Systematic Investing – It’s The Process That Counts
Many people are content to leave the management (and outcomes) of their investments to others. However I believe it is important to have some type of understanding of finances and investing system if you intend to be in any way active in the management of your investments (which I think you should be). Think about this statement:
“I always decide to buy and sell my stocks by gut feeling because I think my emotional state is critical to my success as an investor”.
If you don’t agree with this statement, then you must have a system. If you don’t have a system, then I’m afraid to tell you, this is the way you invest. Buffett’s sidekick Charlie Munger says that investing is not easy and if you think it is, then you are stupid. Having a system can make you less stupid. Buffett is on record as saying they employ 4 filters (yes, there’s a book on them) when it comes to deciding where to allocate Berkshire’s capital. In other words, Buffett does not let “emotions” “vibe”, “feelings” or “gut instincts” play any part in his approach. Nor should you.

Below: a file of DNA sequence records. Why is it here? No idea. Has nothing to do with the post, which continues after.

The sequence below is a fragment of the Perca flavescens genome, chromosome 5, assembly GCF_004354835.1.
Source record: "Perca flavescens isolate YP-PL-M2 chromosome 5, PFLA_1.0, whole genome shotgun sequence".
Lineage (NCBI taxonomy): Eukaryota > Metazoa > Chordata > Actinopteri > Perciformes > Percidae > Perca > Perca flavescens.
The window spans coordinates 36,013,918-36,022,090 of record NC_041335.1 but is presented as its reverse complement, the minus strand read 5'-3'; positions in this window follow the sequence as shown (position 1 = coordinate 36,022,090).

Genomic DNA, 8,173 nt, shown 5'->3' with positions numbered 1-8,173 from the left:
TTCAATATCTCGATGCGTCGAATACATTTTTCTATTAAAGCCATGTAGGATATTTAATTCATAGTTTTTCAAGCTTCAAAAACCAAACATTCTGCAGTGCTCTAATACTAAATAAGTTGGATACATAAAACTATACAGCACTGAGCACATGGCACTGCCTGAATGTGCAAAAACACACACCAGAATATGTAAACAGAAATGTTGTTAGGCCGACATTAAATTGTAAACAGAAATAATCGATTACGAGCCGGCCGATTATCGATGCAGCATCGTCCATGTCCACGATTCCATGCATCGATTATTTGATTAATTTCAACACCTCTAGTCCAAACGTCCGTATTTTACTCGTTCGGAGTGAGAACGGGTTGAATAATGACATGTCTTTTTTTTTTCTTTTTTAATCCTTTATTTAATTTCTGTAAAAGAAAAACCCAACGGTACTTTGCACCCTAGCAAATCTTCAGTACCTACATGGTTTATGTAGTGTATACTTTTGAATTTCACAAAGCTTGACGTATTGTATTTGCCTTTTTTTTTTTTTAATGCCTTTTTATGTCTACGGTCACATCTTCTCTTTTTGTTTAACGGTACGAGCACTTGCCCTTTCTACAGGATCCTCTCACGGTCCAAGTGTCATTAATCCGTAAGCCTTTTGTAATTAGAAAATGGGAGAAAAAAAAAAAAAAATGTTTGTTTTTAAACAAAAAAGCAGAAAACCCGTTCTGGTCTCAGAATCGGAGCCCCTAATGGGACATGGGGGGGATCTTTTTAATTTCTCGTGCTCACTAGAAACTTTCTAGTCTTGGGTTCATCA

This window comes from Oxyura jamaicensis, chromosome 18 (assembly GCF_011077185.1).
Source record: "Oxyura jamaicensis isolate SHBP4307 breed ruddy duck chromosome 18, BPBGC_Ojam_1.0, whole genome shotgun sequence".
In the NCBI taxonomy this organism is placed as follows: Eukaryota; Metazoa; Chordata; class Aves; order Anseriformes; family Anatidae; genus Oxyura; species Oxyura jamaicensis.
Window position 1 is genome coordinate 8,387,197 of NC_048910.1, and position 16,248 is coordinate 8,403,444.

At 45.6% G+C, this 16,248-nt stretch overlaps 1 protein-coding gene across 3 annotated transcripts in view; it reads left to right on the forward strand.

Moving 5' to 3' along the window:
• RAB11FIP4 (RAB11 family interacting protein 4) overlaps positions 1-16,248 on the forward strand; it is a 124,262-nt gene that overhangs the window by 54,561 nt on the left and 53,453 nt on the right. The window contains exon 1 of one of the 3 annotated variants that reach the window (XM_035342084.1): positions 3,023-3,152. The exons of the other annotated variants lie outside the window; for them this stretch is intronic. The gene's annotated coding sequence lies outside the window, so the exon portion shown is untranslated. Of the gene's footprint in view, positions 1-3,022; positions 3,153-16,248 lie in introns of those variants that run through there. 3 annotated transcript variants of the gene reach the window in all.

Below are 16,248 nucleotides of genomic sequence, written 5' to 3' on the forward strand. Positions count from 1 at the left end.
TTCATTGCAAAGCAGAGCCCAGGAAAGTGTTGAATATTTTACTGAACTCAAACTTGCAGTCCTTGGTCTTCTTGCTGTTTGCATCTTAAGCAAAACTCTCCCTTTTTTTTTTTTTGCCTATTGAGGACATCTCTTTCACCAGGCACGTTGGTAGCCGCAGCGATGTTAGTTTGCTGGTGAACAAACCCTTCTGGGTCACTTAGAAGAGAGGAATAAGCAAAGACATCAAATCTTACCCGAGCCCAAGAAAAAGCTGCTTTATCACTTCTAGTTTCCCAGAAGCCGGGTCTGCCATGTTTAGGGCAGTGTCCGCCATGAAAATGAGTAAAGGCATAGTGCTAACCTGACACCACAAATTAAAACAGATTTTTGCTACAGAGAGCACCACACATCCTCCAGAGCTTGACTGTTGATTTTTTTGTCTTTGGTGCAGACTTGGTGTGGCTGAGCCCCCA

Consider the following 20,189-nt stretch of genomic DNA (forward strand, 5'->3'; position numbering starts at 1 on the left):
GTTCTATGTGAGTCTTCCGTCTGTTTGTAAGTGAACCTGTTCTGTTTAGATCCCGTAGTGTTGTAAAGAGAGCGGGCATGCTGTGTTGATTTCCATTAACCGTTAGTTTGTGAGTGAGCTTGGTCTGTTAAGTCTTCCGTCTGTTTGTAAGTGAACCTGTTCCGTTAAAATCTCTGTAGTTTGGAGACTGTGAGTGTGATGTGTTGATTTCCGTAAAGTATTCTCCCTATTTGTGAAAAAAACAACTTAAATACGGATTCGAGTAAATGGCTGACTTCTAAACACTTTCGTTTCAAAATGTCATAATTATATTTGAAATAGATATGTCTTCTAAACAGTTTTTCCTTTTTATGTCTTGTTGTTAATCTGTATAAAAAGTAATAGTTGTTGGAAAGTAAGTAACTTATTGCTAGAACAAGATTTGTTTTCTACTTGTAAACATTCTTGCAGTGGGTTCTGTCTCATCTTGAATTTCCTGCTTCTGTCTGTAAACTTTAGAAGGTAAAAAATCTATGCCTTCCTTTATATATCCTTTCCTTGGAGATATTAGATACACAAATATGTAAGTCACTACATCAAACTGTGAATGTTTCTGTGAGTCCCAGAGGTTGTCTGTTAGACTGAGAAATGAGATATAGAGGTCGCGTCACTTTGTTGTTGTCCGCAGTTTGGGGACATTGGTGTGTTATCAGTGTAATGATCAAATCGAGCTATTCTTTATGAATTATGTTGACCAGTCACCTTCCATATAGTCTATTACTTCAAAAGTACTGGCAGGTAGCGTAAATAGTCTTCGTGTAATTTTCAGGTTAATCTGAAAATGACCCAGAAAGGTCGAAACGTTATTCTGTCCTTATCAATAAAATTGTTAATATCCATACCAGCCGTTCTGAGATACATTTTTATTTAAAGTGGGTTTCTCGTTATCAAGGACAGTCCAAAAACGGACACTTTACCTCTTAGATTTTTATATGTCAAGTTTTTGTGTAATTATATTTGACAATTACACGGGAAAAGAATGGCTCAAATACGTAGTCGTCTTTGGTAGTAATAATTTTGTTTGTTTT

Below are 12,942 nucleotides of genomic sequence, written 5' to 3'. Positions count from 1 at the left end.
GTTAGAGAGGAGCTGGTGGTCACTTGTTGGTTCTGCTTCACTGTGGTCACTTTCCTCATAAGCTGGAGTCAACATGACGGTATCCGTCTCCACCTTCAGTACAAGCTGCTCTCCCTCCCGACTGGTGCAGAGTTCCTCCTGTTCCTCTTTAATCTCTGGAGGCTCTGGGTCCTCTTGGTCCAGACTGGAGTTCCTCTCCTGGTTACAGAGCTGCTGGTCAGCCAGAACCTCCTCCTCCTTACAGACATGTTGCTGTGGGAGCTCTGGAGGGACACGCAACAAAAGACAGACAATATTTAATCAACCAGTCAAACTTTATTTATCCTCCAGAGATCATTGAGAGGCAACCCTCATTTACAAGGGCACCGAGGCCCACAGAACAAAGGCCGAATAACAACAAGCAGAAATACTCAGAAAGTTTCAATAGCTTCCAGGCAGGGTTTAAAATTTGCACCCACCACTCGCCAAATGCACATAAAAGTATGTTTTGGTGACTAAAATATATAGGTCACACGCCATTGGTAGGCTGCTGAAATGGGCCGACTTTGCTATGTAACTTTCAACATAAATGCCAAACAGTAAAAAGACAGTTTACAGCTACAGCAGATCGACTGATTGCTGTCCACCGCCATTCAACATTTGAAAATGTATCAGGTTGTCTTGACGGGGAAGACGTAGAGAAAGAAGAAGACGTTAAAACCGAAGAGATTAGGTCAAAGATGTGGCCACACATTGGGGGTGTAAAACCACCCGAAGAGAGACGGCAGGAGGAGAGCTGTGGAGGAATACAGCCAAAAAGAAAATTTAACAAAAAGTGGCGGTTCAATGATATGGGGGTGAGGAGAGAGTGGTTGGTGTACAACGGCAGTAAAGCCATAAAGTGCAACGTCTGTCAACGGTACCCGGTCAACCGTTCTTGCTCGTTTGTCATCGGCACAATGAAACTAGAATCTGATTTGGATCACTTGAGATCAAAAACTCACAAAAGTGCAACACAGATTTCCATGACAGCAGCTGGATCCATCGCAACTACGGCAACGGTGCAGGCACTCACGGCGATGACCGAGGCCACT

Older experienced investors can sometimes appear to make predictions based on their “gut feelings”, but the reality is that they are simply basing their opinion on a lifetime of experience and historical knowledge. As they say, history doesn’t repeat, but it rhymes. Systematic investing is where you have developed a rational process that contains ground rules and signals for buying and selling stocks. Systematic investing is important because its primary aim is to assist you in your decision making process – that is, avoid using your gut instincts.
Steve tells me he can pick an inexperienced investor from an experienced one simply by determining whether they have a system. Most inexperienced investors buy and sell by hunch/gut feel. Yes, they’ll make money sometimes, but usually they lose overall because they let emotions like greed and fear dominate their decision making.
So what is systematic investing?
Success in investing is more about process than outcome – a good process will not mean all your investments are winners. Every investment is a mix of skill and luck. You can control your skill or your process, but you can’t control luck. Sometimes you will be blessed, other times cursed. But as Gary Player, the champion golfer said:
“the more I practise, the luckier I get”.
What you are actually doing when you develop a systematic approach, is training yourself to ignore your subjective, emotional approach to making decisions.
Having a system does not insulate you from emotions that come into play with investing. Even experienced investors get that initial onset of panic when your stock drops 20% in a day on a “bad” earnings announcement. Now allow me to contradict myself (Ok, I’ll blame Steve for this). Systematic investing is easy and difficult.